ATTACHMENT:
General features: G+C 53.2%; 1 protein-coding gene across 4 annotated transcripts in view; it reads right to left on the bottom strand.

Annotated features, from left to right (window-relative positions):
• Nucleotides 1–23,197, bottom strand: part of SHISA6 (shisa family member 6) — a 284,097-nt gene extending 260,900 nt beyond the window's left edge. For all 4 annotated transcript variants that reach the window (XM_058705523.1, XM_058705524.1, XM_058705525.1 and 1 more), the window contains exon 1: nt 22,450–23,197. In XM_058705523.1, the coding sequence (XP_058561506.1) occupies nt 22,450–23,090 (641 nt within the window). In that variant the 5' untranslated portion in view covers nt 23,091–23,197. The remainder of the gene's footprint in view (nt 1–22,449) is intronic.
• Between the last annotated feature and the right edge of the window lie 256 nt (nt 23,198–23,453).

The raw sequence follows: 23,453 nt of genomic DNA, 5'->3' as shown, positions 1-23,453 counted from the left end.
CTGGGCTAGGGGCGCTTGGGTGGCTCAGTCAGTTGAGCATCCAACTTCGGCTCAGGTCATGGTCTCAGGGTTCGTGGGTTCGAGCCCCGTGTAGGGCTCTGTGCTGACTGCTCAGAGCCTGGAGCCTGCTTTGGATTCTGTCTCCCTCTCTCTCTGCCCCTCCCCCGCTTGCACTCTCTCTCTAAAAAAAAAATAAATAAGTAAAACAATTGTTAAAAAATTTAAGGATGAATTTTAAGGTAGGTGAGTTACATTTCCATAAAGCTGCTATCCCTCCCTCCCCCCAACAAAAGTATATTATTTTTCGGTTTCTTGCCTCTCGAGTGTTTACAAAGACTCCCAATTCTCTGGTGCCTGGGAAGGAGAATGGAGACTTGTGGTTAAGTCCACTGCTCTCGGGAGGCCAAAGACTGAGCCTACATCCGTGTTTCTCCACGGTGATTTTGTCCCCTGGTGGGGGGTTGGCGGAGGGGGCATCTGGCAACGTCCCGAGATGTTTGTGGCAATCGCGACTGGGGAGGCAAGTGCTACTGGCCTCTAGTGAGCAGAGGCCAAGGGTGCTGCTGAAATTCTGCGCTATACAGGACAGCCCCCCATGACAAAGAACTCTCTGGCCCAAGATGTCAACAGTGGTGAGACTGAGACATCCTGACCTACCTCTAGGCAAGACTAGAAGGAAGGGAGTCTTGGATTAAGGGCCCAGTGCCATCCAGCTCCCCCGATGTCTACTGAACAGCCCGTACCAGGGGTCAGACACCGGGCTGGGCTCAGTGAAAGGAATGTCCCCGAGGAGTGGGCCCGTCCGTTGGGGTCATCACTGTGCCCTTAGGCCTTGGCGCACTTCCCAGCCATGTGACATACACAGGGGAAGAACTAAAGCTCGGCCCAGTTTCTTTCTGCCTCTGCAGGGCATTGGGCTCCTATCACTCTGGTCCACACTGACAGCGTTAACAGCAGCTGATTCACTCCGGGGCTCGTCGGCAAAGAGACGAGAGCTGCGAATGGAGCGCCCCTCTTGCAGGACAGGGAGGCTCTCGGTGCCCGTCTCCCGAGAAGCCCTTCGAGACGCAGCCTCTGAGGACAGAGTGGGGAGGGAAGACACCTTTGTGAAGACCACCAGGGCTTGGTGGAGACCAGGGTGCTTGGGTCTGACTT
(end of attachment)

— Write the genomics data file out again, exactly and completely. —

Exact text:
General features: G+C 53.2%; 1 protein-coding gene across 4 annotated transcripts in view; it reads right to left on the bottom strand.

Annotated features, from left to right (window-relative positions):
• Nucleotides 1–23,197, bottom strand: part of SHISA6 (shisa family member 6) — a 284,097-nt gene extending 260,900 nt beyond the window's left edge. For all 4 annotated transcript variants that reach the window (XM_058705523.1, XM_058705524.1, XM_058705525.1 and 1 more), the window contains exon 1: nt 22,450–23,197. In XM_058705523.1, the coding sequence (XP_058561506.1) occupies nt 22,450–23,090 (641 nt within the window). In that variant the 5' untranslated portion in view covers nt 23,091–23,197. The remainder of the gene's footprint in view (nt 1–22,449) is intronic.
• Between the last annotated feature and the right edge of the window lie 256 nt (nt 23,198–23,453).

The raw sequence follows: 23,453 nt of genomic DNA, 5'->3' as shown, positions 1-23,453 counted from the left end.
CTGGGCTAGGGGCGCTTGGGTGGCTCAGTCAGTTGAGCATCCAACTTCGGCTCAGGTCATGGTCTCAGGGTTCGTGGGTTCGAGCCCCGTGTAGGGCTCTGTGCTGACTGCTCAGAGCCTGGAGCCTGCTTTGGATTCTGTCTCCCTCTCTCTCTGCCCCTCCCCCGCTTGCACTCTCTCTCTAAAAAAAAAATAAATAAGTAAAACAATTGTTAAAAAATTTAAGGATGAATTTTAAGGTAGGTGAGTTACATTTCCATAAAGCTGCTATCCCTCCCTCCCCCCAACAAAAGTATATTATTTTTCGGTTTCTTGCCTCTCGAGTGTTTACAAAGACTCCCAATTCTCTGGTGCCTGGGAAGGAGAATGGAGACTTGTGGTTAAGTCCACTGCTCTCGGGAGGCCAAAGACTGAGCCTACATCCGTGTTTCTCCACGGTGATTTTGTCCCCTGGTGGGGGGTTGGCGGAGGGGGCATCTGGCAACGTCCCGAGATGTTTGTGGCAATCGCGACTGGGGAGGCAAGTGCTACTGGCCTCTAGTGAGCAGAGGCCAAGGGTGCTGCTGAAATTCTGCGCTATACAGGACAGCCCCCCATGACAAAGAACTCTCTGGCCCAAGATGTCAACAGTGGTGAGACTGAGACATCCTGACCTACCTCTAGGCAAGACTAGAAGGAAGGGAGTCTTGGATTAAGGGCCCAGTGCCATCCAGCTCCCCCGATGTCTACTGAACAGCCCGTACCAGGGGTCAGACACCGGGCTGGGCTCAGTGAAAGGAATGTCCCCGAGGAGTGGGCCCGTCCGTTGGGGTCATCACTGTGCCCTTAGGCCTTGGCGCACTTCCCAGCCATGTGACATACACAGGGGAAGAACTAAAGCTCGGCCCAGTTTCTTTCTGCCTCTGCAGGGCATTGGGCTCCTATCACTCTGGTCCACACTGACAGCGTTAACAGCAGCTGATTCACTCCGGGGCTCGTCGGCAAAGAGACGAGAGCTGCGAATGGAGCGCCCCTCTTGCAGGACAGGGAGGCTCTCGGTGCCCGTCTCCCGAGAAGCCCTTCGAGACGCAGCCTCTGAGGACAGAGTGGGGAGGGAAGACACCTTTGTGAAGACCACCAGGGCTTGGTGGAGACCAGGGTGCTTGGGTCTGACTT